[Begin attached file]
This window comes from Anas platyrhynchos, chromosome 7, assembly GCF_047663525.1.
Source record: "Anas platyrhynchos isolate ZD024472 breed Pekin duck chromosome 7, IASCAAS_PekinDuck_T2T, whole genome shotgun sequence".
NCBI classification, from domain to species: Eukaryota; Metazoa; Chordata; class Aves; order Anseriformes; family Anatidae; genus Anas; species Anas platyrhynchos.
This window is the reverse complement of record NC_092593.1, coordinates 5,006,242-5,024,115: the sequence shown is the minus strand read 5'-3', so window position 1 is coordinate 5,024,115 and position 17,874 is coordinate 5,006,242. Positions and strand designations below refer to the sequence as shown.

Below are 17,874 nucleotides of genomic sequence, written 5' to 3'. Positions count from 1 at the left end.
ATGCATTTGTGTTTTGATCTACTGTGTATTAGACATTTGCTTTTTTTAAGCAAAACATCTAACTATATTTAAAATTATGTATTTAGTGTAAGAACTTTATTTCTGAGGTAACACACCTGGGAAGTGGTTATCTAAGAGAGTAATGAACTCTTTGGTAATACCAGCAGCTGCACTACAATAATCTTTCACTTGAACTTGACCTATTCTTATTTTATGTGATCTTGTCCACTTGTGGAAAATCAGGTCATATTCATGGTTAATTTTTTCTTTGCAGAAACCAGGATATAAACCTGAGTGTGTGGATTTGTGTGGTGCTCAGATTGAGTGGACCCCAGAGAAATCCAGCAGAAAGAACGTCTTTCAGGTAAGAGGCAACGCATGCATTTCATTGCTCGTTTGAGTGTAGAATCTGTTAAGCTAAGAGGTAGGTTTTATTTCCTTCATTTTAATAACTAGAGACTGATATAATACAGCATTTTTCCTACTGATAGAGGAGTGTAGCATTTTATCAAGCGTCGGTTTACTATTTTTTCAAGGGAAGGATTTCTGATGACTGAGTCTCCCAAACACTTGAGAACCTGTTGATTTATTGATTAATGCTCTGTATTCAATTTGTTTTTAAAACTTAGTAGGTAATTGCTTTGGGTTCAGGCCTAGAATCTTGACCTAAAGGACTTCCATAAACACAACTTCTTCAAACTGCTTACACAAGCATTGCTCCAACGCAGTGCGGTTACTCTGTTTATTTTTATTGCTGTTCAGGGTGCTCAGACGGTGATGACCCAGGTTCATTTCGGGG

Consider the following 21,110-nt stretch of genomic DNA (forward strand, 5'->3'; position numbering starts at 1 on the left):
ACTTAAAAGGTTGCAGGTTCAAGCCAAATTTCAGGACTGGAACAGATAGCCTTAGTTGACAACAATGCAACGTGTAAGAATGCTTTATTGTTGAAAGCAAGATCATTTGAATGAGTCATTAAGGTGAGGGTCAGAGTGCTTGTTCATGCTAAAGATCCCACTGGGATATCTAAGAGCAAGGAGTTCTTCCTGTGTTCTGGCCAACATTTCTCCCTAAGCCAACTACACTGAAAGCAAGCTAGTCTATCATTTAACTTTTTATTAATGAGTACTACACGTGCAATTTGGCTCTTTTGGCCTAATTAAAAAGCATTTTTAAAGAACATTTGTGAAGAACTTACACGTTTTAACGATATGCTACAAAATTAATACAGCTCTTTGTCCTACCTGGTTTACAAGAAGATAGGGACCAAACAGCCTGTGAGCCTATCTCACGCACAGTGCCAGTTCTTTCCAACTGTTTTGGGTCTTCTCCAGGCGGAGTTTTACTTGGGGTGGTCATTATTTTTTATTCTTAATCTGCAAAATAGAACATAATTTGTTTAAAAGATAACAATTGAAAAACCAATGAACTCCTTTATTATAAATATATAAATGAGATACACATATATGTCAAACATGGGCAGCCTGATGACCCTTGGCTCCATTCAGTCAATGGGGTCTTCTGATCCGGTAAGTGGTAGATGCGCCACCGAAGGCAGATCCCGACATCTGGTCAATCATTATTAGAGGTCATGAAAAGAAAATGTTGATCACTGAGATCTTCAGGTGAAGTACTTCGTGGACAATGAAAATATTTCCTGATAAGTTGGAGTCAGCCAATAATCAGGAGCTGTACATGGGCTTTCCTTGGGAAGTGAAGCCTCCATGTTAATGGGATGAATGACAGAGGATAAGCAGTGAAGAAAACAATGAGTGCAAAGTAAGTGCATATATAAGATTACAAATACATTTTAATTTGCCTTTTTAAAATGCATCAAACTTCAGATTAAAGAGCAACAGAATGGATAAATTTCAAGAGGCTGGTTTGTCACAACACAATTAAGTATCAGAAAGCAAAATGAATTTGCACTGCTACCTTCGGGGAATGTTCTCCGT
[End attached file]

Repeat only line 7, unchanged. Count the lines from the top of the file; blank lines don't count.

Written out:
Consider the following 21,110-nt stretch of genomic DNA (forward strand, 5'->3'; position numbering starts at 1 on the left):